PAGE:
Dear <<First Name>>,
I’d like you to promise me one thing. As soon as you finish reading this newsletter, find someone to talk to about it. Maybe that conversation will happen on the phone, on video chat, or even in person. But however it happens, make it happen. This is a moment for us to recommit to the basics of democratic citizenship — and the most basic of the basics is that none of us is truly on our own.
The coronavirus may require us now to practice “social distancing” — but only in a physical, embodied sense. When it comes to the heart, the spirit, and the mind, coronavirus requires us more than ever before to practice civic love.
That’s why we are keeping our next scheduled Civic Saturday, March 28, on the books. But it will be virtual and not face-to-face — you'll find more details on our Facebook page in the next few days. And in doing so, we want to urge you not to view it but to join it, and not alone but with a few others. It may be just three of you around a kitchen table but the three of you will be webbed together with many other such pods of people seeking belonging and comfort in these times.
As extraordinary as this pandemic is, some of our everyday principles at Citizen University still apply — indeed, they apply with even more relevance now.
- Society becomes how you behave— Our behaviors are literally and figuratively contagious. So, yes, practice good hygiene and take preventative measures. But don’t give in to fear, don’t spread it and make it self-fulfilling. Balance anxiety with fact and context, and understand that we have to keep each other not just un-sick but sane.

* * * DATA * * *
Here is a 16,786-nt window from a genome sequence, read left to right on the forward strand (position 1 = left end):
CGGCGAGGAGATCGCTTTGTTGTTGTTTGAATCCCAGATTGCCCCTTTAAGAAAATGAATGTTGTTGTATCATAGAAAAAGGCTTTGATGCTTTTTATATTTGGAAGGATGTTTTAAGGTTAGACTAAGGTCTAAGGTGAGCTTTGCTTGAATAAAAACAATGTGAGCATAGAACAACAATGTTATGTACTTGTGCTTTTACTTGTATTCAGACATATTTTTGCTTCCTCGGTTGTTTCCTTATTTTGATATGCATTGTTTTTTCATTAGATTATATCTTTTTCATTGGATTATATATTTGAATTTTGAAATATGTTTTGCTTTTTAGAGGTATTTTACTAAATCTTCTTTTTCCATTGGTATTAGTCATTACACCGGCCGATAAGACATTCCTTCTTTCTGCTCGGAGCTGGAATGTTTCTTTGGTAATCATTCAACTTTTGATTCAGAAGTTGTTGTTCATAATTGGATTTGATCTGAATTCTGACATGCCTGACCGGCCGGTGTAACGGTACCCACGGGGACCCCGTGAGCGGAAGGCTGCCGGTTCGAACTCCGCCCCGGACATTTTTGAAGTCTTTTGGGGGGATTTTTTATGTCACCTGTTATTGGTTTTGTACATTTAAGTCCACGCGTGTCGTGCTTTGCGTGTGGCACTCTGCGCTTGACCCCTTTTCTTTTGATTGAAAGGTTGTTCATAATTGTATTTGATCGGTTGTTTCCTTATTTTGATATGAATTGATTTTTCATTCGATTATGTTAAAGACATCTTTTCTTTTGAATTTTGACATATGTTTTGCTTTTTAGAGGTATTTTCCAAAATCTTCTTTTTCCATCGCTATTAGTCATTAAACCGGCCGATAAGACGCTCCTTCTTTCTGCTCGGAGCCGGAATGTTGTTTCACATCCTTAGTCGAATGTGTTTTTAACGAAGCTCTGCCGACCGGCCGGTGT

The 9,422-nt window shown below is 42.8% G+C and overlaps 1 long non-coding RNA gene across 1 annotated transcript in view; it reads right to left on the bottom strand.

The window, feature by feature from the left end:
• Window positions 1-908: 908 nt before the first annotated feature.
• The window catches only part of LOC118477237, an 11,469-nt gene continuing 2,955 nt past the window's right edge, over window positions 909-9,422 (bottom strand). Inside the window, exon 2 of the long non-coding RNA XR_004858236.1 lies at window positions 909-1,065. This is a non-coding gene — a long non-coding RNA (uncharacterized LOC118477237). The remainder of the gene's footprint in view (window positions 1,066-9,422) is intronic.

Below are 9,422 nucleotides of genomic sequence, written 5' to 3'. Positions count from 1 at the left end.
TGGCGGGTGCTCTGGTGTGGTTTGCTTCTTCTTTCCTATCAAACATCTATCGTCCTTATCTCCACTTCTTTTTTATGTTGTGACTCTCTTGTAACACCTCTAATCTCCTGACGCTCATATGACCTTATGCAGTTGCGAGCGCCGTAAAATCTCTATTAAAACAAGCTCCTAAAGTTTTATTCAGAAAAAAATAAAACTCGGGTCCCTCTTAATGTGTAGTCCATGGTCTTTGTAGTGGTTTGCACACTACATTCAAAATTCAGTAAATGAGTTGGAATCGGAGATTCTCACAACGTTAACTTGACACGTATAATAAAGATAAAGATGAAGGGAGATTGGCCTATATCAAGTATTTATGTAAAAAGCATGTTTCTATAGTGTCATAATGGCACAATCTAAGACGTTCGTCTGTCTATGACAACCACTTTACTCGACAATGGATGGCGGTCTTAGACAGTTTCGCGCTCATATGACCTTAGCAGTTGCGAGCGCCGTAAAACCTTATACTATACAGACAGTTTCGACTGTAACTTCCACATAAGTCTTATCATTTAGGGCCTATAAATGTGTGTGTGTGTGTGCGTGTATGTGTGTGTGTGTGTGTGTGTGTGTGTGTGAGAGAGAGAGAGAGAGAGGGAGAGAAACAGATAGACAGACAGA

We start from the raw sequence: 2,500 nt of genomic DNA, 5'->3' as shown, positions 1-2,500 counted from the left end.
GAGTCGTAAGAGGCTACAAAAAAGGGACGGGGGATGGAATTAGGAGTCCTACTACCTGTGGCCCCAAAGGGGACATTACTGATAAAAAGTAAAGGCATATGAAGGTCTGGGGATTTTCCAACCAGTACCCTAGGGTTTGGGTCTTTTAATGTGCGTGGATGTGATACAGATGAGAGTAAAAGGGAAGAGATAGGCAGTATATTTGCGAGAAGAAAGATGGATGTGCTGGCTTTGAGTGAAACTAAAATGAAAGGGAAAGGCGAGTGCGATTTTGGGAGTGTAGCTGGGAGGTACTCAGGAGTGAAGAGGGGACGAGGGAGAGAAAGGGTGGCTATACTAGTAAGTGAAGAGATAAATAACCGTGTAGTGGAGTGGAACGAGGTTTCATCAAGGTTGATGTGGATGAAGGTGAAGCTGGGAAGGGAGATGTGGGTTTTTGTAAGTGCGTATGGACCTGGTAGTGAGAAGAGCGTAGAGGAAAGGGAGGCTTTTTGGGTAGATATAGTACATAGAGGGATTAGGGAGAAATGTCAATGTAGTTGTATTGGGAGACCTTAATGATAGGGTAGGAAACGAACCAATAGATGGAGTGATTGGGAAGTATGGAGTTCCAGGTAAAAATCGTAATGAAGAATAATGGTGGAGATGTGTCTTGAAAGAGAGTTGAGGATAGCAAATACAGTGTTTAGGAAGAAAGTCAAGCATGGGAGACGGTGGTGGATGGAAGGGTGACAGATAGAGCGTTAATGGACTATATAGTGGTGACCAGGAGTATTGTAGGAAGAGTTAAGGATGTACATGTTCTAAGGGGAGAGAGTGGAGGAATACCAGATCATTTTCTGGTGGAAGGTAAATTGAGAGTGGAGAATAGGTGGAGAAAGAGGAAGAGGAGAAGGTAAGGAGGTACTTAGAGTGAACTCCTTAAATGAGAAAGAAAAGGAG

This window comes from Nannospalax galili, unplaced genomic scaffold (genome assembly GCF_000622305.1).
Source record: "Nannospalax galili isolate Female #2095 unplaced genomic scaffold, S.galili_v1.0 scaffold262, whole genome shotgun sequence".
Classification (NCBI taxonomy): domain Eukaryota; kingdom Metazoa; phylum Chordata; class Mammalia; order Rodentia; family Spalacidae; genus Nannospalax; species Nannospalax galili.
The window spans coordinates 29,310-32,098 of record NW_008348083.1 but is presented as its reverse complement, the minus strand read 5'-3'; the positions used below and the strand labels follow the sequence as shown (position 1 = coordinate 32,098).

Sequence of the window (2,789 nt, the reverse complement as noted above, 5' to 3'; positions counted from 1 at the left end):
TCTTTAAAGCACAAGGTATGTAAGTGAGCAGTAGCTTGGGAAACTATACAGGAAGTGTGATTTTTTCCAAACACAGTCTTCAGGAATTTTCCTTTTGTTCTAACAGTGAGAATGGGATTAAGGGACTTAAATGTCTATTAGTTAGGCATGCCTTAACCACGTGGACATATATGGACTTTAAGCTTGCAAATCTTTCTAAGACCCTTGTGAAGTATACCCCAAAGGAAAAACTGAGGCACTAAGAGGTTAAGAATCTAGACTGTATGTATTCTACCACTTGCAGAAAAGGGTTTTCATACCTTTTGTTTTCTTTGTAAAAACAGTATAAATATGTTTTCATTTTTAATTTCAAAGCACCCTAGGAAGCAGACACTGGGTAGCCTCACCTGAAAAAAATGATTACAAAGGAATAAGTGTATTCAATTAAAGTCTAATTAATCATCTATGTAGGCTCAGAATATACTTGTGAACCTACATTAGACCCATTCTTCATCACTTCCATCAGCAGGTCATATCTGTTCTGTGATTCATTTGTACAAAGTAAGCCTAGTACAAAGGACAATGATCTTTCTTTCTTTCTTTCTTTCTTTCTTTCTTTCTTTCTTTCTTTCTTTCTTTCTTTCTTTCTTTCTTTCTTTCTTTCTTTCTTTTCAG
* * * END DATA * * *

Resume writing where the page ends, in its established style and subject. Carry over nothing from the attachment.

- We’re all better off when we’re all better off — In times like these we notice anew a truth that’s always there: the community is only as healthy as its least healthy members. The case for paid sick leave, for a stronger public health system, for aid to the most vulnerable is a case not only of charity or altruism but also of systemic, societal, enlightened self-interest.
- Don’t hoard power; circulate it— The temptation to hoard has never been higher. But when we all withdraw and hold on to what we have, when we stop circulating our concern, our money, our attention, our power and instead direct all those things to ourselves, you know what happens? The body politic seizes up. The economy has a heart attack. So keep circulating your money, your time, your care to those who cannot survive this period alone, whether that’s a small business or an isolated neighbor.
Civic love in the time of coronavirus. Let that be the story we now write together.